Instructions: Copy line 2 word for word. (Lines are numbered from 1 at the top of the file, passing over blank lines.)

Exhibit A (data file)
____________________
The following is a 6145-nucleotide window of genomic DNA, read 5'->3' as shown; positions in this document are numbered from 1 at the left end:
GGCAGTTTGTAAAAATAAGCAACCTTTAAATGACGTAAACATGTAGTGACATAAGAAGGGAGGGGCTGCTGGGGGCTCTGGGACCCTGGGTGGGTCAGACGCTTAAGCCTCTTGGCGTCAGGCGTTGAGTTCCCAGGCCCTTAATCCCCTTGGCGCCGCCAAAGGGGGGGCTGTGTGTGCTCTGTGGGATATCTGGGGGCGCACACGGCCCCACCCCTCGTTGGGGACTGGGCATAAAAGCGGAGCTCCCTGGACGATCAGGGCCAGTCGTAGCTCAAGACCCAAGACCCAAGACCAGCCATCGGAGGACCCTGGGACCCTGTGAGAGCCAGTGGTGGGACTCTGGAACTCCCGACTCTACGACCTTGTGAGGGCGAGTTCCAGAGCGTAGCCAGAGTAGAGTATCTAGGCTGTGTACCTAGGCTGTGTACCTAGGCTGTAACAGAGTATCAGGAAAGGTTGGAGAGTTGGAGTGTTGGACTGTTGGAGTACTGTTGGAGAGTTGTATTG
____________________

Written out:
GGCAGTTTGTAAAAATAAGCAACCTTTAAATGACGTAAACATGTAGTGACATAAGAAGGGAGGGGCTGCTGGGGGCTCTGGGACCCTGGGTGGGTCAGACGCTTAAGCCTCTTGGCGTCAGGCGTTGAGTTCCCAGGCCCTTAATCCCCTTGGCGCCGCCAAAGGGGGGGCTGTGTGTGCTCTGTGGGATATCTGGGGGCGCACACGGCCCCACCCCTCGTTGGGGACTGGGCATAAAAGCGGAGCTCCCTGGACGATCAGGGCCAGTCGTAGCTCAAGACCCAAGACCCAAGACCAGCCATCGGAGGACCCTGGGACCCTGTGAGAGCCAGTGGTGGGACTCTGGAACTCCCGACTCTACGACCTTGTGAGGGCGAGTTCCAGAGCGTAGCCAGAGTAGAGTATCTAGGCTGTGTACCTAGGCTGTGTACCTAGGCTGTAACAGAGTATCAGGAAAGGTTGGAGAGTTGGAGTGTTGGACTGTTGGAGTACTGTTGGAGAGTTGTATTG